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I'm trying to configure a private key for use use with WinSCP and PuTTY/Plink but I'm stuck (trying to connect from Windows 10 to Windows 2012 Server).

I have OpenSSH installed on my windows server and I can use a username and password to connect via WinSCP (SFTP) and PuTTY (SSH-2), but when I try to use a private key I get a key refused error.

I created the key on the local machine using PuTTYgen (RSA 2048) and added it to the server's authorized_keys file (I used the feature in WinSCP to do this automatically) for my user (not a local admin) in the same location as specified in the sshd_config file (C:\Users\<username>\.ssh).

I removed all permissions for all other accounts on this folder and the authorized_keys file. I tried setting the logging to verbose on the server but there doesn't seem to be much to go on, just "Failed none" followed by "Failed publickey".

I don't know what else to try. Does anyone else have a suggestion?

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Turns out my openssh logfile didn't have anything useful in it because I had read to change the logging level in C:\Program Files\OpenSSH\sshd_config to VERBOSE, but that didn't provide all of the information I needed. It turns out that you have to change it to DEBUG3.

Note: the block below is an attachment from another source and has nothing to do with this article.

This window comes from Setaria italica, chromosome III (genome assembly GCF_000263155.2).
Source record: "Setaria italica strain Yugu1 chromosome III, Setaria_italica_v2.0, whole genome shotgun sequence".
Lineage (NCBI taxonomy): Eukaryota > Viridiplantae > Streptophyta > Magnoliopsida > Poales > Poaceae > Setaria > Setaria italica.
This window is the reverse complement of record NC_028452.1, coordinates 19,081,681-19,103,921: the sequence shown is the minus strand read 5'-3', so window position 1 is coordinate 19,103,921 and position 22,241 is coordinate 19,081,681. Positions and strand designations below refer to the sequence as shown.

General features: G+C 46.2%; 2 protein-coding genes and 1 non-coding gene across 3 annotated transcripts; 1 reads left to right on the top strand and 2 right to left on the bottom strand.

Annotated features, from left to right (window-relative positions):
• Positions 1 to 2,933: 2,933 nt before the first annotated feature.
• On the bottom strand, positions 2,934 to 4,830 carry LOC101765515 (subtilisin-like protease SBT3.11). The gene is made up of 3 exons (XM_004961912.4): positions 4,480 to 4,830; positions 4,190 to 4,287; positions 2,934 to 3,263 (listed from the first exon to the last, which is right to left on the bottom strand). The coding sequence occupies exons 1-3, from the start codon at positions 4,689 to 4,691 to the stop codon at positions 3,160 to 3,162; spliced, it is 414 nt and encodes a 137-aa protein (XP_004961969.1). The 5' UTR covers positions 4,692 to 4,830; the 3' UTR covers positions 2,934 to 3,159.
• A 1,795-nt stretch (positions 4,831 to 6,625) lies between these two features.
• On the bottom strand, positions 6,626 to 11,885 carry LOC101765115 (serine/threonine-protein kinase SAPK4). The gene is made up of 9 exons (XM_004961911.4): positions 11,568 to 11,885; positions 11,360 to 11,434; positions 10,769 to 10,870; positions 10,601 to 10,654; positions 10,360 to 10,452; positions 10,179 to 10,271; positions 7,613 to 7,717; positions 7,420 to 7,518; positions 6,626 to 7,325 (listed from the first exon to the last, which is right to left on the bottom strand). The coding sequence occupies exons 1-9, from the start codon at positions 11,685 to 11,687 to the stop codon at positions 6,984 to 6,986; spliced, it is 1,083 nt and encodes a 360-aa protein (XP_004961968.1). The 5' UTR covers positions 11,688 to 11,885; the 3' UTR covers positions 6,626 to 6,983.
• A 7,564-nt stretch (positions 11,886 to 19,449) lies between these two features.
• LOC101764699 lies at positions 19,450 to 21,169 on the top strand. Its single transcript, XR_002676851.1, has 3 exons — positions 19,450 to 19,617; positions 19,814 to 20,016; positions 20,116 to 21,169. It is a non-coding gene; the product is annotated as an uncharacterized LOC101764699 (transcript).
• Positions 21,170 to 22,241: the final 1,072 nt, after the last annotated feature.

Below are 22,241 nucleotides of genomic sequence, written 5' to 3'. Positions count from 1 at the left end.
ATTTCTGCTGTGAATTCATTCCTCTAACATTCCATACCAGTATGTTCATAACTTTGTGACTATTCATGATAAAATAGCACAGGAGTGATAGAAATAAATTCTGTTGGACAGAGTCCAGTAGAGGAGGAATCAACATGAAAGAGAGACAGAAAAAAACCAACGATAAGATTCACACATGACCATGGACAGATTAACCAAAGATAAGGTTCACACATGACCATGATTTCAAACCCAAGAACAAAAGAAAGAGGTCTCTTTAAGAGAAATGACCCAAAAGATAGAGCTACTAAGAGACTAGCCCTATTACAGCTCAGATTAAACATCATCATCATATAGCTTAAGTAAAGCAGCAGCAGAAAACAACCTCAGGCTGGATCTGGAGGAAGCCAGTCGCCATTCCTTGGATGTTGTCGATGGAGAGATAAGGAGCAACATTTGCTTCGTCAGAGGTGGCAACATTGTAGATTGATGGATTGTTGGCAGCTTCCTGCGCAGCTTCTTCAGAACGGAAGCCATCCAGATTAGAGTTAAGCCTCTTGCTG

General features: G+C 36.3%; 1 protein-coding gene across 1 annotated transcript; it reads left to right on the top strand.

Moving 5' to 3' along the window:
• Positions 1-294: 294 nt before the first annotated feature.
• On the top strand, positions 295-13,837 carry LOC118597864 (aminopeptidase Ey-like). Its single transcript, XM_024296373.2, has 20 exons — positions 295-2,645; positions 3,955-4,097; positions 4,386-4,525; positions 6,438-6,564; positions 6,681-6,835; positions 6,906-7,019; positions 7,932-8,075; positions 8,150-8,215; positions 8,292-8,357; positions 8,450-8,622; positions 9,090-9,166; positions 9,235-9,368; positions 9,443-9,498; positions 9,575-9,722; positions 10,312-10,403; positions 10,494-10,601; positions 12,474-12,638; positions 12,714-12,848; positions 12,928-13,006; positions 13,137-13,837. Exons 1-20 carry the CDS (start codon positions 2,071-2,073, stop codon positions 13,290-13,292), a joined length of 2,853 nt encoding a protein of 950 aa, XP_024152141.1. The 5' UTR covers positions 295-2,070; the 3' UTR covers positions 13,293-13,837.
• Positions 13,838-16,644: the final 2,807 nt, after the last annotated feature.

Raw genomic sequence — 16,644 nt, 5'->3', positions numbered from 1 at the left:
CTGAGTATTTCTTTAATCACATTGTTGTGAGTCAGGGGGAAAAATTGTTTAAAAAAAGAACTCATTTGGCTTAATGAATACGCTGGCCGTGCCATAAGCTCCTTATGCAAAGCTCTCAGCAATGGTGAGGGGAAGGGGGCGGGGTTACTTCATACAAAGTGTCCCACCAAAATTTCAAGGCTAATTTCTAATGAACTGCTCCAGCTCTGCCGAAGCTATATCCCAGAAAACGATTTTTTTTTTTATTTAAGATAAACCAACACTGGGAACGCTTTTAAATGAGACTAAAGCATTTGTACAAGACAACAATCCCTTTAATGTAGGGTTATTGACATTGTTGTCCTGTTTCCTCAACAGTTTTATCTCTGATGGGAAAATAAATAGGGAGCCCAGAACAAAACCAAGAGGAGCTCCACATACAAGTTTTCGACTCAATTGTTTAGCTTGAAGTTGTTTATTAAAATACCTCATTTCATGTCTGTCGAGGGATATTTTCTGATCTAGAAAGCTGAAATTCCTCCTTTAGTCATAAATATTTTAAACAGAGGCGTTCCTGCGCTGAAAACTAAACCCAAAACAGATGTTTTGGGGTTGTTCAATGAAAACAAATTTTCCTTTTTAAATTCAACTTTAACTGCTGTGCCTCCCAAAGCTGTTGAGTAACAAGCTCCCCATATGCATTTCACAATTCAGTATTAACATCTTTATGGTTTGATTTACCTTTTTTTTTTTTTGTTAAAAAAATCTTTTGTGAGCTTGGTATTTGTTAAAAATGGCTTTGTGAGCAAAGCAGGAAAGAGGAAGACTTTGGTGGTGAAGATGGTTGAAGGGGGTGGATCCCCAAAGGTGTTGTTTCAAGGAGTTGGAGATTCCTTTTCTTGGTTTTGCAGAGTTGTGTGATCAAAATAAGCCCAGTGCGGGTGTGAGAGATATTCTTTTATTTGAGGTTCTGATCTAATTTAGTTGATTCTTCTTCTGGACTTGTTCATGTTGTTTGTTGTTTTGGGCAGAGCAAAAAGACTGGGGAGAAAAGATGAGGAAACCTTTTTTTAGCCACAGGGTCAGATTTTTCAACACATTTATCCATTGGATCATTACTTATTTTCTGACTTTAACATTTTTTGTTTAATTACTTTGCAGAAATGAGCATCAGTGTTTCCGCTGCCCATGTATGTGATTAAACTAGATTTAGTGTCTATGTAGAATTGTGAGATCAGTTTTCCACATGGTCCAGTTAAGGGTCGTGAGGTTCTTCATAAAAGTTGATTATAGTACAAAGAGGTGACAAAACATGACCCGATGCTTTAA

Now when I tried to use the key to connect I see this:

148 09:35:57:393 debug1: Could not open authorized keys 'C:\Users\sshuser\.ssh/authorized_keys': Permission denied

Which led me to this github comment specific to windows: https://github.com/PowerShell/Win32-OpenSSH/issues/826#issuecomment-318128066

Which indicated that the NT SERVICE\sshd account needs to have read permissions on the C:\Users\sshuser\.ssh/authorized_keys folder and file for the user I was trying to connect with. In my case, even Read & Execute was too much. You can only set read permission for sshd.

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  • To change the debug level, find sshd_config file and: Uncomment and change the values from: #SyslogFacility AUTH #LogLevel INFO To: SyslogFacility AUTH LogLevel DEBUG3
    – Mapkin
    Mar 2, 2021 at 17:19
  • Note that the account that needs the read permissions is the account that runs the "OpenSSH SSH service". It can be a different one than the sshd. In my case OpenSSH runs under the SYSTEM account. I've summarized this in my article about Setting up SSH public key authentication of Windows OpenSSH server. Mar 5, 2021 at 20:15

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